Cheap plastic, though, is about the last thing on your mind once you hit the start button and get moving. The throttle pedal seems like it's wired straight to your motor cortex. This may also be because the engine is so loud that it feels like it's between your ears, even though it's located a few inches aft. Driving the Elise is a unique experience. And that's in part because of the low weight, which, combined with the car's laser-like sporting focus, is much of the reason why we're willing to accept all the shoddiness and the relatively high price. It's not a lot of car for the money, and one reason the car is so light is because it's incredibly freaking small. Darting through traffic in the Elise makes the behemoth Hummers and Navigators that populate our freeways seem like lumbering dinosaurs. We'd like to see the looks on the faces of other drivers as we pass by, but the view from inside the Elise is a constant spectacle of door handles and license plates.
Another reason the Elise provides such an incredible driving experience is its unassisted steering, which reads the road well enough for Helen Keller to drive-if she weren't both blind and dead. That's not to say it's all easy. The engine needs to be kept revving to produce any real thrust, and things like matching revs on a downshift take some practice to get right. The Elise is also one of the few cars that will allow you to get into a lot of trouble if you don't drive it properly. There's no traction control or electronic stability system to save your stupid ass. Standard ABS at least prevents your numb foot and cloudy cortex from locking up the brakes. But the fact that the Elise actually demands something of the driver is a refreshing change from the point-and-shoot sports cars to which we've grown accustomed.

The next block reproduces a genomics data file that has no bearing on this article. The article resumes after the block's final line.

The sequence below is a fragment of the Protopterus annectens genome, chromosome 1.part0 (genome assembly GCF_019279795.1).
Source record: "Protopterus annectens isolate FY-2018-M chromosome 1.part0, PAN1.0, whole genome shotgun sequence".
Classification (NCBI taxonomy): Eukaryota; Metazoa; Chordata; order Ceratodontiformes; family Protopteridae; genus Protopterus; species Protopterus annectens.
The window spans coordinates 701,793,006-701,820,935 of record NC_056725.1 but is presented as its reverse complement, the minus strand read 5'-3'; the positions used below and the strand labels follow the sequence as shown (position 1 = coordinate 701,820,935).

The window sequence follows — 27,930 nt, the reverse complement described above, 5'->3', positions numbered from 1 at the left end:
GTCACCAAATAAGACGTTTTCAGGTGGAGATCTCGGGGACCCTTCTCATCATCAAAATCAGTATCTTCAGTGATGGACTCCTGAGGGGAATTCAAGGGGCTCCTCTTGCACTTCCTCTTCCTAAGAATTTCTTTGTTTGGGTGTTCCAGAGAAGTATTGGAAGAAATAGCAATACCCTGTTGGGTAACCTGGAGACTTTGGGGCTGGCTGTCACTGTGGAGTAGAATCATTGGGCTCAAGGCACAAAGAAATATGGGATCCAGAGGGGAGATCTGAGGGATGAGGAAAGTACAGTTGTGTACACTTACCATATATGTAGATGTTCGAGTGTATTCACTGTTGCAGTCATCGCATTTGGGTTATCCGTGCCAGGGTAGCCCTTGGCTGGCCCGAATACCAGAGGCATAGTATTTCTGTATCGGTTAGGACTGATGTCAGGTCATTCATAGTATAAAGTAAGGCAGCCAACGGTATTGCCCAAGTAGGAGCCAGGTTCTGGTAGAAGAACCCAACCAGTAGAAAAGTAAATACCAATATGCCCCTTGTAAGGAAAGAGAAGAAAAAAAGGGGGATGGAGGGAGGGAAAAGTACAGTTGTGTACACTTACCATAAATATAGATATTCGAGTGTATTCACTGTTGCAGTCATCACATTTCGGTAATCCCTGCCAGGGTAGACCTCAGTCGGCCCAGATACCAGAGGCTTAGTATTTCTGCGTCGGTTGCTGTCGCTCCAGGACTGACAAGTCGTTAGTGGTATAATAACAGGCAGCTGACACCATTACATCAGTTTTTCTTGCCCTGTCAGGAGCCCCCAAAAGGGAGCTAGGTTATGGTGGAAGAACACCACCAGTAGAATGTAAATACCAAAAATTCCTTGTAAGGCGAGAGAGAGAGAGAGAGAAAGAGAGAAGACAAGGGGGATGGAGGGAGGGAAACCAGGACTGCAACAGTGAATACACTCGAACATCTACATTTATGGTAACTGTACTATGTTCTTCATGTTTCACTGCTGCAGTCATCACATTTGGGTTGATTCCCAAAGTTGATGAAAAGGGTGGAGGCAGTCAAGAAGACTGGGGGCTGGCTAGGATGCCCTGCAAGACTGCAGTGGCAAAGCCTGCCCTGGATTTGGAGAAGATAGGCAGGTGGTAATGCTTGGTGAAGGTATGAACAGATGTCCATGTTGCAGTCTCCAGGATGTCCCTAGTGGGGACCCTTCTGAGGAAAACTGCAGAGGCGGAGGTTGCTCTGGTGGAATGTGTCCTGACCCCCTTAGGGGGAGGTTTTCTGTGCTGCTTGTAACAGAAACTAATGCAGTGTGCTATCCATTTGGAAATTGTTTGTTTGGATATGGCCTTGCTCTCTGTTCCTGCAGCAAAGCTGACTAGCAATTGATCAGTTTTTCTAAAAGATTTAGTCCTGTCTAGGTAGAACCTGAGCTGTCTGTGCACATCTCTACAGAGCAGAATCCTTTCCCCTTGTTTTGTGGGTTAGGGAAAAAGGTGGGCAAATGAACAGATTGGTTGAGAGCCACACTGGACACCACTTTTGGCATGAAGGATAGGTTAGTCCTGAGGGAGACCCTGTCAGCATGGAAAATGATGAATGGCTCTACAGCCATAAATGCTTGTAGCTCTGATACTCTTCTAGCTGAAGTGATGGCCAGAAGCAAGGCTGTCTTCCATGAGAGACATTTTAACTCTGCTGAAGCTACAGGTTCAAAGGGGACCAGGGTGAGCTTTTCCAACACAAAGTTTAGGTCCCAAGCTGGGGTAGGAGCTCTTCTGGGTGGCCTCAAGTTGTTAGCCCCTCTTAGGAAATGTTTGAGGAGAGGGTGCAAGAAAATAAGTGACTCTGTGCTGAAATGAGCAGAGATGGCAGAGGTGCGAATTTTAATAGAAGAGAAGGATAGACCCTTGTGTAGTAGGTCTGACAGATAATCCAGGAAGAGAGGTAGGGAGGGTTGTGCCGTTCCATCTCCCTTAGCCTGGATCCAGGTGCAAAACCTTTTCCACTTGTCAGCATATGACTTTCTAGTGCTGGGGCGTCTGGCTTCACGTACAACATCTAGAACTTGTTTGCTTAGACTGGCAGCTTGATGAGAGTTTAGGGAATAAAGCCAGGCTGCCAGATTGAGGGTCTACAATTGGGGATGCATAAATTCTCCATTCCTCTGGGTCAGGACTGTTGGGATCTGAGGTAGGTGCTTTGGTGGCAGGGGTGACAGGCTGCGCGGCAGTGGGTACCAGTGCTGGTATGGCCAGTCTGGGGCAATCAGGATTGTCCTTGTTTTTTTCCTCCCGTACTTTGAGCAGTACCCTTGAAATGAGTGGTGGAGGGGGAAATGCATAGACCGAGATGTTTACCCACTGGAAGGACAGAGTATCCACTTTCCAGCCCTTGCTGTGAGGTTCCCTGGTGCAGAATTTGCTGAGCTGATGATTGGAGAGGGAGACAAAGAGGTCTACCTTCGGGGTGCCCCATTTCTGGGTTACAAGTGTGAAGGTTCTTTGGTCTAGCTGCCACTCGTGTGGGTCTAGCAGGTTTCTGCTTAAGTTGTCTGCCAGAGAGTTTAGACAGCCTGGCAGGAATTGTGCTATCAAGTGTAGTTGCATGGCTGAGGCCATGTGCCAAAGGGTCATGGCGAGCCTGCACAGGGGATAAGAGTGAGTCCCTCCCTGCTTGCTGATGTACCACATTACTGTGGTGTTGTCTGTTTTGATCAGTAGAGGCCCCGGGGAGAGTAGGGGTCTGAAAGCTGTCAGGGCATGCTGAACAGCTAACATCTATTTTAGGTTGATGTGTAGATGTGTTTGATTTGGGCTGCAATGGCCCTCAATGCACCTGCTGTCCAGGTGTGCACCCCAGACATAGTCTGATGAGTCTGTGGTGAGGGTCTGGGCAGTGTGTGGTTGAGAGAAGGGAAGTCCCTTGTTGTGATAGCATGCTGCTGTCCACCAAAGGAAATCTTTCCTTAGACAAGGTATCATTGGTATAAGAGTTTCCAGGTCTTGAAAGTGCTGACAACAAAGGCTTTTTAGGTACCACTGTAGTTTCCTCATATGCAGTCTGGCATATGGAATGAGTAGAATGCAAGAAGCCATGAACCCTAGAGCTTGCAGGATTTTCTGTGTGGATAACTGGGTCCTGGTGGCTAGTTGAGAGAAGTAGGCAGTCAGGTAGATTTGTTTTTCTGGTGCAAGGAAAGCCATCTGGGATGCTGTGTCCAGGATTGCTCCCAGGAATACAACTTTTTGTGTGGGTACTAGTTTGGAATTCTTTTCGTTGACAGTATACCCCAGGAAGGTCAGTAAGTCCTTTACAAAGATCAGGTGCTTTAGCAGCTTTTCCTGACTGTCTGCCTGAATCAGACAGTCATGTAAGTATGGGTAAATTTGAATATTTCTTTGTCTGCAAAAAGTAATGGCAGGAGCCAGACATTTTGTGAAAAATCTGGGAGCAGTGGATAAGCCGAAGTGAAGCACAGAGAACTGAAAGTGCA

So yes, the Elise has some faults, but they're pretty irrelevant compared with driving (or heck, even looking at) this fine automobile. But, anybody who's going to complain about the Elise doesn't want one anyway. We'll tell you right now that, despite looking like a cheap Erector set, the top works fine and the trunk (behind the engine) holds more than you'd think-at least if you're thinking it won't fit much. Actually, the Elise's shortcomings, in some ways, make it a better car. The Elise is honest about what it is, and it's possibly the only pure sports car left in the world. And that's why we love it.
Pretty typical article on the Elise, very very few people have driven a car that handles and performs like the Elise. And, when they do it is a revelation. I have allowed a couple of friends to drive my car and they can't believe how direct it is. Of course once I let them drive the Elise I let them try the Seven which is even more basic and direct then the Elise. LOA should put me on commision.